Meanwhile, revenue from Products and Services collectively totaled $28.6 million during the quarter, or $11 million higher than in Q1, and $8.6 million higher than the same year-ago period. In contrast to last quarter's disappointing showing from these segments, Dolby enjoyed higher-than-expected sales of products from Doremi Labs. Remember, in February, Chew blamed Dolby's fiscal Q1 revenue shortfall in part on lighter-than-expected sales from Doremi in the first few months following its acquisition by Dolby this past November.
In other news ...
Later in Dolby's conference call, Dolby CEO Kevin Yeaman added his usual color on Dolby's results and progress in key initiatives.
Most notably, Yeaman highlighted Dolby's new partnerships with both AMC Entertainment (NYSE:AMC) and Disney (NYSE:DIS). Both new relationships revolve around Dolby Cinema, which combines Dolby Atmos sound with the company's new Dolby Vision technology.
AMC, for its part, will be incorporating Dolby Cinema into up to four AMC Prime theaters by the end of next month, with the number growing to 50 by the end of 2018 and 100 by 2024. And Disney has agreed to bring the first titles mastered in Dolby Vision to Dolby Cinema locations around the globe. To start, that includes Tomorrowland next month, Disney Pixar's Inside Out in June, and Disney's live-action version of The Jungle Book next year.
We should also remember Warner Bros. effectively issued its own vote of confidence for Dolby's new tech in January, when it promised a "steady pipeline of Dolby Vision" home-movie releases later this year. Last quarter also saw the first TV announced with Dolby Vision from Vizio, while Dolby has previously insisted more models are on the way. All things considered, investors should be encouraged that Dolby is spreading its wings as a confirmed video connoisseur.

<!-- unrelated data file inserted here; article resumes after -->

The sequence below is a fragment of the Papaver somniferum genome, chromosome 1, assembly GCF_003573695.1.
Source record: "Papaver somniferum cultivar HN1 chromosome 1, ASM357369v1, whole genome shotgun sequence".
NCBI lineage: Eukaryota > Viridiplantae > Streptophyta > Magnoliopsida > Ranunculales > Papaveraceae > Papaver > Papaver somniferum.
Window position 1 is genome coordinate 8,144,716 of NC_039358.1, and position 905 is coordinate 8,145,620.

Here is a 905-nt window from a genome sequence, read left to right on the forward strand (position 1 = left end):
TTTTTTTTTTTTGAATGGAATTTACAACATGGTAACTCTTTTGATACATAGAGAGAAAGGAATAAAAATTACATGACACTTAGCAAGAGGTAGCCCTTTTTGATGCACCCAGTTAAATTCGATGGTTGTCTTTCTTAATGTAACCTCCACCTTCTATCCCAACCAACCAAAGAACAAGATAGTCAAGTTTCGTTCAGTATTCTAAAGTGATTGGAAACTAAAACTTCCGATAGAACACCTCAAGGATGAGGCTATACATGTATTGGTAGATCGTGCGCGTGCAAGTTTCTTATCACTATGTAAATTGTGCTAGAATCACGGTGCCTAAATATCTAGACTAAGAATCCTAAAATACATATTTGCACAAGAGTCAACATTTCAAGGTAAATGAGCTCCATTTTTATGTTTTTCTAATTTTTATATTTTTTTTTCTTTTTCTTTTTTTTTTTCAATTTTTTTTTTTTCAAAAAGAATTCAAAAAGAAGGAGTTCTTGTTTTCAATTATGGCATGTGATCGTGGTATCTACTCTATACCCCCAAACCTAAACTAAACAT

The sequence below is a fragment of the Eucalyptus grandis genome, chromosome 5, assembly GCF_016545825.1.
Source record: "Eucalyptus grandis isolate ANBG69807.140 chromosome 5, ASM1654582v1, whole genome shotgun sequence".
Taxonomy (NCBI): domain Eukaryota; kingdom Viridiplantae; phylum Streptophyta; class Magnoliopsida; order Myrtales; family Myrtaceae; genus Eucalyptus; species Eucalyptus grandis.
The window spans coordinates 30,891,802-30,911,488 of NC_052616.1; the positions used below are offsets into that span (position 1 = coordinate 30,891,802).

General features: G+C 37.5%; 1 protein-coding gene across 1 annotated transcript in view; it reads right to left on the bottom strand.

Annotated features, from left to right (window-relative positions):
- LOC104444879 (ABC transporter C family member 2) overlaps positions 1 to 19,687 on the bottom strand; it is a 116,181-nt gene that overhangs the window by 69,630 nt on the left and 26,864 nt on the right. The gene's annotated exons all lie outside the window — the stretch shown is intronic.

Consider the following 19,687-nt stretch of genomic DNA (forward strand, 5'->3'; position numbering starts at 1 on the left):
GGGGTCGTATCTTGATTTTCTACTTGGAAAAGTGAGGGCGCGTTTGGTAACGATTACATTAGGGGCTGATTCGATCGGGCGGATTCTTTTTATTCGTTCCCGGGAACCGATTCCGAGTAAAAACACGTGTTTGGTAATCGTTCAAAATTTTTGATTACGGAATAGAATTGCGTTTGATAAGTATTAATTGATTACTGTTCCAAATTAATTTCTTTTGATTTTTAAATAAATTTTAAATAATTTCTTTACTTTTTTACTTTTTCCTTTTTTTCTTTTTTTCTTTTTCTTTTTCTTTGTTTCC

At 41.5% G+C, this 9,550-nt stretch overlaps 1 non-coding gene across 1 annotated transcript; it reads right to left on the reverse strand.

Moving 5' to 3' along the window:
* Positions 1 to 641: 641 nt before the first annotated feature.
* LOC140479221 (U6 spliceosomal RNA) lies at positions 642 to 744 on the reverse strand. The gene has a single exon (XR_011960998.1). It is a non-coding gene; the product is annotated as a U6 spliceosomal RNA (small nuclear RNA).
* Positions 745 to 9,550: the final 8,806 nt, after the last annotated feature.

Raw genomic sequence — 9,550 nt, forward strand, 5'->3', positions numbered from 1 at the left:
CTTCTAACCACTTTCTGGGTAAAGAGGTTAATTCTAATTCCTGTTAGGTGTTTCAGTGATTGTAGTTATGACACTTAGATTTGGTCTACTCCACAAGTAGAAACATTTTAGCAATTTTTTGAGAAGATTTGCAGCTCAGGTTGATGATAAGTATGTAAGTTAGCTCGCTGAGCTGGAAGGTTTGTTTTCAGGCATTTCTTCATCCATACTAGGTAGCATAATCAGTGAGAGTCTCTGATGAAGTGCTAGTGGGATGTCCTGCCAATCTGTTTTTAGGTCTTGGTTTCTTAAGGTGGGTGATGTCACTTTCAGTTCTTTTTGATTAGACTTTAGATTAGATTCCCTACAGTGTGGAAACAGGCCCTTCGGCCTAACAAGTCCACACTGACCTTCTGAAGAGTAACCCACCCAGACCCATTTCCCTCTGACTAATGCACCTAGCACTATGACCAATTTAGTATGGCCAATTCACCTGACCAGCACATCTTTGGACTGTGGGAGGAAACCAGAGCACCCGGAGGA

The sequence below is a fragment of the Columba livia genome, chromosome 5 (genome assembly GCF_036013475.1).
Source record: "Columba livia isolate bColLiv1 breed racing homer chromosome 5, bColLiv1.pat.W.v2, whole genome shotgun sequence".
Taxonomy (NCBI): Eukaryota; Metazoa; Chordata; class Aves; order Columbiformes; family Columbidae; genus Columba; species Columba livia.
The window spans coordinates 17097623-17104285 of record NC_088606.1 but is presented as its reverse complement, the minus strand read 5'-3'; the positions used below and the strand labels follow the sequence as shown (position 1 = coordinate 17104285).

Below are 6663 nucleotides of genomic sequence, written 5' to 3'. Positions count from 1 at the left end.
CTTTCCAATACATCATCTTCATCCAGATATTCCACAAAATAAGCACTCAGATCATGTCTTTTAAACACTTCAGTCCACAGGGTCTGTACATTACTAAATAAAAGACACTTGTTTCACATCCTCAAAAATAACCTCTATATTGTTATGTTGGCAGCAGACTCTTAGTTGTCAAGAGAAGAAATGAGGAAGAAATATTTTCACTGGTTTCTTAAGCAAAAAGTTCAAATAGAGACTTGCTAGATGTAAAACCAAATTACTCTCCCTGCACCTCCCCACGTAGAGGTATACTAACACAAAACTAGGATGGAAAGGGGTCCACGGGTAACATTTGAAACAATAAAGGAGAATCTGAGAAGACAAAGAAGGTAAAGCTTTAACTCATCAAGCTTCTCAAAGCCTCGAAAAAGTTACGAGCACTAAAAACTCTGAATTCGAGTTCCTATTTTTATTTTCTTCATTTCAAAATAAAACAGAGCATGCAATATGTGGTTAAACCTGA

Yeaman also detailed progress in mobile, though he still had no updates to offer on Dolby's efforts to find its way back into Samsung's flagship Galaxy devices. For now, investors will need to take solace in the integration of Dolby Atmos in three new mobile devices from Lenovo last quarter, including one Dolby Atmos-enabled smartphone and two tablets. And that's on top of existing design wins from a suite of mobile devices from Amazon.com and HTC.
In the end, while there's certainly plenty of work do yet for Dolby to fully realize the potential of its newest technologies, the progress it continues to show is undeniable. Given today's solid results, and if Dolby can continue to penetrate these new markets while maintaining its existing core business, I see no reason the stock can't continue to be a great bet for patient, long-term investors.
Steve Symington has no position in any stocks mentioned. The Motley Fool recommends Amazon.com, Dolby Laboratories, and Walt Disney. The Motley Fool owns shares of Amazon.com and Walt Disney. Try any of our Foolish newsletter services free for 30 days. We Fools may not all hold the same opinions, but we all believe that considering a diverse range of insights makes us better investors. The Motley Fool has a disclosure policy.